Credit: Ariel Hart / Ariel.Hart@ajc.com

Credit: Ariel Hart / Ariel.Hart@ajc.com

‘It’s intolerable’

Health officials have chalked up the differences to happenstance, or transportation efficiencies. Pfizer said that it shipped all 2.9 million doses to the locations the federal government specified. Officials with the Georgia Department of Public Health have pointed to the federal government as the reason for uncertainties about when supplies will arrive and how many doses will be available.

A spokeswoman for the DPH said that it was still waiting on 10,000 doses from the first allocation of Pfizer vaccine. “The first allocation of Pfizer vaccine was sent, primarily, to larger hospitals with ultracold storage,” said the spokeswoman, Nancy Nydam, “and even then, there was not enough vaccine to meet the needs of all hospitals.”

Whatever the issue, when it comes to deciding which health care facilities get that protection first, the formula doesn’t appear to be based on the greatest need.

READ: Answers to your questions about the COVID-19 vaccines

University Health Care System in Augusta, which saw record numbers of coronavirus hospitalizations last week, hadn’t received any vaccine on Friday, even as it treated 111 patients with COVID-19. The system has 600 frontline physicians and staff considered to be in “tier 1” to receive the first vaccine doses, Spokeswoman Rebecca Sylvester said.

Several major hospital systems received deliveries to vaccinate limited numbers of their first responders.

Wellstar Health System, for example, with 11 hospitals and a workforce of 24,000, said that it had received 3,900 doses so far. WellStar needs them: As of Thursday morning, its hospitals had 405 COVID positive patients in beds as well as another 96 suspected COVID-19 patients awaiting test results. That’s a jump of 69 in one week. One-third of Wellstar’s ICU beds were given over to COVID-19.

Gainesville’s Northeast Georgia Health System, whose main hospital has been under siege for weeks amid the holiday surge of COVID-19 cases, received a shipment of 5,000 doses Thursday. That is enough to cover the first round of shots for roughly half of the health system’s workforce, and vaccinations started that night.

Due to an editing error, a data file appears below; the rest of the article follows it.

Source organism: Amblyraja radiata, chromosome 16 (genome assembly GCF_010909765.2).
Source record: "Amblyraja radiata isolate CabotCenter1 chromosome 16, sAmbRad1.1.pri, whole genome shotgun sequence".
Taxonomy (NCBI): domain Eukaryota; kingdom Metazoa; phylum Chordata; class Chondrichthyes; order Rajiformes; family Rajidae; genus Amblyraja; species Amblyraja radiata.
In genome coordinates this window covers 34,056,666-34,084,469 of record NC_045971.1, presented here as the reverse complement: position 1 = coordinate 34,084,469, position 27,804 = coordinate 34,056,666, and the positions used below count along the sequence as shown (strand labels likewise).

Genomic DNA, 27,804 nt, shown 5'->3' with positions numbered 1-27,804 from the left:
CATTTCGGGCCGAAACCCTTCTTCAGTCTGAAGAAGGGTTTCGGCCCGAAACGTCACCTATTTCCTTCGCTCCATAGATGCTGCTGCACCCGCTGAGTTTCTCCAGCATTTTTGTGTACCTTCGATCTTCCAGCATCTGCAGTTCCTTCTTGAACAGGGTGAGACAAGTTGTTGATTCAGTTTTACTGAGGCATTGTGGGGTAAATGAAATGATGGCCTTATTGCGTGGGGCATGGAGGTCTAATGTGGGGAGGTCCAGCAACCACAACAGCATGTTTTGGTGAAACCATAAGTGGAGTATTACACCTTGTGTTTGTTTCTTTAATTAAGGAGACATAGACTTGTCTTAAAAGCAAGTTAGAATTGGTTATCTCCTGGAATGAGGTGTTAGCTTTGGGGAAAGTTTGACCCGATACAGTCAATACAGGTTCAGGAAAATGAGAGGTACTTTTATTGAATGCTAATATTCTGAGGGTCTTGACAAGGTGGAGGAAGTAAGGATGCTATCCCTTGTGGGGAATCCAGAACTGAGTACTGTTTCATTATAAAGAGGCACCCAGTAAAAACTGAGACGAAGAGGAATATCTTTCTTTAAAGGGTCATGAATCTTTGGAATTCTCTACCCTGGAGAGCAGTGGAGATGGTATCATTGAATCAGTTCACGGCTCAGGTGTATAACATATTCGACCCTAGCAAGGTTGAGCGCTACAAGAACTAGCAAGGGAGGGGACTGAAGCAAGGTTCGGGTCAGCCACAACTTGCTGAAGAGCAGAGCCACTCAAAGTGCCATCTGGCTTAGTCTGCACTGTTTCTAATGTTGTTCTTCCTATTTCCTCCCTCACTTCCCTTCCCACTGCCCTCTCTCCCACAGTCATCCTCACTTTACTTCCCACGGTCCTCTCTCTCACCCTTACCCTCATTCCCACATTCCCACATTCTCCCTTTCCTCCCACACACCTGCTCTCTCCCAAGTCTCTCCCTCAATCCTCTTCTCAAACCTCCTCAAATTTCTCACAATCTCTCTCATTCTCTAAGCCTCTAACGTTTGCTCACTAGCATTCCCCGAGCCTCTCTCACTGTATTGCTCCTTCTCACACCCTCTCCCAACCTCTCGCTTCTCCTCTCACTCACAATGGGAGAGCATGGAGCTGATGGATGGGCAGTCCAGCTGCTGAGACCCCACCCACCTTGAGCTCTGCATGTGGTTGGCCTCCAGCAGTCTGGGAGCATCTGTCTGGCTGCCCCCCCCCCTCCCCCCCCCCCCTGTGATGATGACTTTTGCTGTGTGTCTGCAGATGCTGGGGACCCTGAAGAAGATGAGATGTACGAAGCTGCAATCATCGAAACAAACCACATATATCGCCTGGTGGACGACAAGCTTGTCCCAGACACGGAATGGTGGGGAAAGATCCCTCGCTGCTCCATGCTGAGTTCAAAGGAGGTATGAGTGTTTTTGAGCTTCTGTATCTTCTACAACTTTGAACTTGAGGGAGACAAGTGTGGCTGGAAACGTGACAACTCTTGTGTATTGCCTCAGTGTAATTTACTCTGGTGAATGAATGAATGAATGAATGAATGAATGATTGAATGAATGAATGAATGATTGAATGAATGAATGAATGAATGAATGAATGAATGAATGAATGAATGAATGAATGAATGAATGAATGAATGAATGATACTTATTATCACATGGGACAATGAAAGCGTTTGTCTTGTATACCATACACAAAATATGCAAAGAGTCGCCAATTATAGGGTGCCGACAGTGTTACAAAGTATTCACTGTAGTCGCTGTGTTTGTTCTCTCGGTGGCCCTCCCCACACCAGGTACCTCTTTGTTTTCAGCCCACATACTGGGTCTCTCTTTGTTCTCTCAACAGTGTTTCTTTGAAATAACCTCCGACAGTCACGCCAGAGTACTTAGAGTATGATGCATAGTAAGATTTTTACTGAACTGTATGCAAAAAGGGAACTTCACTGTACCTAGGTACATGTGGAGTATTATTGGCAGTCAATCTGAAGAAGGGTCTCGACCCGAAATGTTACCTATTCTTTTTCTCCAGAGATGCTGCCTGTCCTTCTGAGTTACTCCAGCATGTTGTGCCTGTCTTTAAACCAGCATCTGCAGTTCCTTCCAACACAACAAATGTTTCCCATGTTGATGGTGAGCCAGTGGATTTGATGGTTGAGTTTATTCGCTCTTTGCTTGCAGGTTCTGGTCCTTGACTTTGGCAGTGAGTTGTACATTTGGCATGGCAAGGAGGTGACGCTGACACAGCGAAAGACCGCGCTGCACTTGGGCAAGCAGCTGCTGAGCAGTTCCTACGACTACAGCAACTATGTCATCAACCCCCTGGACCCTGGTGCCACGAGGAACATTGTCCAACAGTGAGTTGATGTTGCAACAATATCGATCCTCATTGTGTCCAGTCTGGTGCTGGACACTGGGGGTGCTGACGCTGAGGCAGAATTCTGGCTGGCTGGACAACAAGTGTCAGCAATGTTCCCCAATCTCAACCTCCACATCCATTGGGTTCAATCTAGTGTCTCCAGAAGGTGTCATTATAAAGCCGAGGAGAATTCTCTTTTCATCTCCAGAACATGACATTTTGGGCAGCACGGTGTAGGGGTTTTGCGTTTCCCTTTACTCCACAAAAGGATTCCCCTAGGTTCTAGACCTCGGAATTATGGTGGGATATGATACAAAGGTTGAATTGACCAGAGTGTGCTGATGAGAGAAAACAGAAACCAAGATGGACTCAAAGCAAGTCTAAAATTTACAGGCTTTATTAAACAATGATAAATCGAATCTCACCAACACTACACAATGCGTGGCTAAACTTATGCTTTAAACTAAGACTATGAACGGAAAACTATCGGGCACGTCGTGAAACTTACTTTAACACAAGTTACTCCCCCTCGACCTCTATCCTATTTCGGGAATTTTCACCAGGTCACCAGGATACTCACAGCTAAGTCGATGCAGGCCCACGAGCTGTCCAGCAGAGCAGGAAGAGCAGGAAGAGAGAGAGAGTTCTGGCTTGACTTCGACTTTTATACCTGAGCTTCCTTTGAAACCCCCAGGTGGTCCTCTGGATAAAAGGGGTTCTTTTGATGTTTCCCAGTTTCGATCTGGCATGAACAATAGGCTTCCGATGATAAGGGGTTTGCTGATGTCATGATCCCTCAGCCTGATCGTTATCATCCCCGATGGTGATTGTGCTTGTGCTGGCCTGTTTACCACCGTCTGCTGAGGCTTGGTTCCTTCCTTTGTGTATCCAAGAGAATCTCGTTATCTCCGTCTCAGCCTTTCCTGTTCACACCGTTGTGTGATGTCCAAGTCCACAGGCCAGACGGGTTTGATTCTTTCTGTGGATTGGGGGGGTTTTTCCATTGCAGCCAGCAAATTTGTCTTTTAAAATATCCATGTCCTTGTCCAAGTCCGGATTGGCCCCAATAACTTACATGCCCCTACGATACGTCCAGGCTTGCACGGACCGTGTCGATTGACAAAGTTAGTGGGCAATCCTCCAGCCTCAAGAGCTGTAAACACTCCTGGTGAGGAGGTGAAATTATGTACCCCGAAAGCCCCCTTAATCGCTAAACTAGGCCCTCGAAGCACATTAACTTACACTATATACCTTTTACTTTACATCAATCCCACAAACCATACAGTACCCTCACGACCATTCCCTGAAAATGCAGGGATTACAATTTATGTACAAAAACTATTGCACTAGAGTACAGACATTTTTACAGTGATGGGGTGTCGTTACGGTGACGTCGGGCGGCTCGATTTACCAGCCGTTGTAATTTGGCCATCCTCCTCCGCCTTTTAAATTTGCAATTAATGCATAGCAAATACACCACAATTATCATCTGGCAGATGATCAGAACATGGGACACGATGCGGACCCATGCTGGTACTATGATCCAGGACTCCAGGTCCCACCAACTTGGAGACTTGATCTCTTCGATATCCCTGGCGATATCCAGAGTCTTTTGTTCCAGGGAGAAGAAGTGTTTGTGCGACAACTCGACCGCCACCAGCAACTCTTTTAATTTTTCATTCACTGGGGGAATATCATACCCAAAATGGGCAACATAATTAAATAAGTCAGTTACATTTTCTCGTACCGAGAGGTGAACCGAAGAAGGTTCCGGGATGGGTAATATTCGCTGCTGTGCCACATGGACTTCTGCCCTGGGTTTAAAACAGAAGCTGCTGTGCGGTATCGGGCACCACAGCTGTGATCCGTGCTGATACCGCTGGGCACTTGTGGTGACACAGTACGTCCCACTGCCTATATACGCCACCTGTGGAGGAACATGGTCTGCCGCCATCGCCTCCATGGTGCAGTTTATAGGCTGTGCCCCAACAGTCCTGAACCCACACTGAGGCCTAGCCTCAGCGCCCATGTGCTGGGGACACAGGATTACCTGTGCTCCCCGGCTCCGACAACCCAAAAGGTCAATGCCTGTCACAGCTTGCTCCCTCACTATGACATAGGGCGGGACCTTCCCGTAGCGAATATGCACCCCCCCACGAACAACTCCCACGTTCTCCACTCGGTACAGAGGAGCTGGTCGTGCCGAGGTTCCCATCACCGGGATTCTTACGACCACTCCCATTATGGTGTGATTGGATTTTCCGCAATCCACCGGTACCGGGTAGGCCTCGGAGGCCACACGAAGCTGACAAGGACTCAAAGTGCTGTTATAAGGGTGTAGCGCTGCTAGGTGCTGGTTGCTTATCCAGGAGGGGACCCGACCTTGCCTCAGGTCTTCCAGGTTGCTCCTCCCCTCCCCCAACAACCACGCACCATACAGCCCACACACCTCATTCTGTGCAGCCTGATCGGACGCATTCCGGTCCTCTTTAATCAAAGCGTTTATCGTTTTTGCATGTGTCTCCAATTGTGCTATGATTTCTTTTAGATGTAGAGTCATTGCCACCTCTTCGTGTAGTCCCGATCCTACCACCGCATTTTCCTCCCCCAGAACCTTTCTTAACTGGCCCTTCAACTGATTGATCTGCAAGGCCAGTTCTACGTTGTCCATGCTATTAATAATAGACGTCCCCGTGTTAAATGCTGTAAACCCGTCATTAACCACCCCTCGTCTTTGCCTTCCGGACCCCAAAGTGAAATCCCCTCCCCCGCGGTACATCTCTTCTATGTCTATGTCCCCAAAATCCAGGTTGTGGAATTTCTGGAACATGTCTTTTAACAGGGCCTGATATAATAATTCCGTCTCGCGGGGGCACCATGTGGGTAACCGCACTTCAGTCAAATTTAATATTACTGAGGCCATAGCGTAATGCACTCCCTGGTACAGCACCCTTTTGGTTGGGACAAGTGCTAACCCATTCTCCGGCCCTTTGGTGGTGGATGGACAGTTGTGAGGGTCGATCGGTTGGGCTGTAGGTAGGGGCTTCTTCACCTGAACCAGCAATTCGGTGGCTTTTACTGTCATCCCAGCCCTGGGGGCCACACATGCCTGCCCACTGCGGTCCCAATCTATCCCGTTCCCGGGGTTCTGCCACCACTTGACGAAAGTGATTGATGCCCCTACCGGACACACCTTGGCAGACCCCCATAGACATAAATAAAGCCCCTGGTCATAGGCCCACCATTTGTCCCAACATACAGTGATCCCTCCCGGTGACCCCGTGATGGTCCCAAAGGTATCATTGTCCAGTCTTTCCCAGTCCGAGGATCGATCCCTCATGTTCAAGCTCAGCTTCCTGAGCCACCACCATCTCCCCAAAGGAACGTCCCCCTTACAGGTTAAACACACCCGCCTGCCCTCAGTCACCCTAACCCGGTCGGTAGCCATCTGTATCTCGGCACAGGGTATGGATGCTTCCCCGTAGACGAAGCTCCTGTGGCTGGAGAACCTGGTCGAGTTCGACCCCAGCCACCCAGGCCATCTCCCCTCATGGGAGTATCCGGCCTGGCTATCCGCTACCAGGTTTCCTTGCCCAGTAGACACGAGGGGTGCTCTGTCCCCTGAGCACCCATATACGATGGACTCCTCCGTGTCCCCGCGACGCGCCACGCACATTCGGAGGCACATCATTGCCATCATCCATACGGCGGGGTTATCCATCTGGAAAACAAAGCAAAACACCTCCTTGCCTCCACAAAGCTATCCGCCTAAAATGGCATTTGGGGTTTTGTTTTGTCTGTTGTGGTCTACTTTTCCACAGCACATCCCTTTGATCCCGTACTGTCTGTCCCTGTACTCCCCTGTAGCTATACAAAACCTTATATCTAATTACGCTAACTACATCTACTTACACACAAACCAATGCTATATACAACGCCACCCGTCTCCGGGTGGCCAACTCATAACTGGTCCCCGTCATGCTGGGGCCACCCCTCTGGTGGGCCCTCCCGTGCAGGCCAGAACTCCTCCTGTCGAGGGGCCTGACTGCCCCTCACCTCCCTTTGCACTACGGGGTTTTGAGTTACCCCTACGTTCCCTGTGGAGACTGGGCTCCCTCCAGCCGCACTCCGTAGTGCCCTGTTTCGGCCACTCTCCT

“It feels like Christmas came early,” Carol Burrell, the president and CEO, said in a written statement.

But being large didn’t guarantee a delivery. Navicent Health, with a workforce of 6,500 and a flagship hospital in Macon, has received none and didn’t expect any by this weekend.

For Gary Hedrick of Athens, whoever is at fault for the delays and confusion in the deliveries to Georgia needs to fix the problem, now. Hedrick’s son is an emergency room nurse at a metropolitan hospital in Georgia, he said, who has not been vaccinated and has no idea when he will be.

“But he will stand by the bedside of several people today and provide care, vaccination or not,” Hedrick said. “He hasn’t missed a single shift since before we heard the word COVID-19. He just goes to work. And then to find out at this late juncture we don’t have a plan — how can these people go and work and do what they do, and somewhere, whoever’s responsible, doesn’t have a plan they can just roll out? It’s intolerable.”

A Northeast Georgia Health System employee prepares a freezer to store Pfizer vaccine doses. (Courtesy of Northeast Georgia Health System)
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A Northeast Georgia Health System employee prepares a freezer to store Pfizer vaccine doses. (Courtesy of Northeast Georgia Health System)

Credit: Courtesy of Northeast Georgia Health Sysem

Credit: Courtesy of Northeast Georgia Health Sysem

One in 20 Georgians sickened — or more

The pandemic continued to grow in Georgia, as the state neared a point where 5% of its entire population had been diagnosed with the disease.

As Georgia soared past 500,000 confirmed cases Friday, the state also set a net new daily high of confirmed and probable cases with 8,141. Of those, a net gain of 6,092 were confirmed cases and 2,049 were indicated by rapid antigen tests.

The number of people currently hospitalized for COVID-19 in Georgia — 3,280, according to state data at 3 p.m. — is two-and-half times greater than it was in mid-October.

To date, the state has reported 500,265 confirmed cases and 76,272 antigen positive cases have been reported statewide. The figure is likely an undercount. Testing was limited during the early days of the pandemic and the state’s testing network is likely capturing only a fraction of total cases.

There have been 9,396 confirmed deaths from COVID-19 and another 936 deemed “probable” coronavirus deaths, state data show.

“It’s disappointing and frustrating because we could have done so much more to prevent this,” said Amber Schmidtke, a public health researcher and former Mercer University professor who tracks Georgia’s epidemic on her widely read blog.

America’s health care know-how is orders of magnitude greater than what it was during the flu pandemic of a century ago, she said, “but we’re somehow letting a virus burn through our population in the same way it did in 1918.”

Even though the Food and Drug Administration late Friday authorized the Moderna vaccine for emergency use, it will be months before enough doses of the two vaccines will be available to inoculate the general public. At vaccination press events this week frontline nurses and doctors who’d just received their shots joined public health officials in pleading for people to keep their distance, wear masks, wash hands and follow other health guidance.

AJC staff writer Eric Stirgus contributed to this report.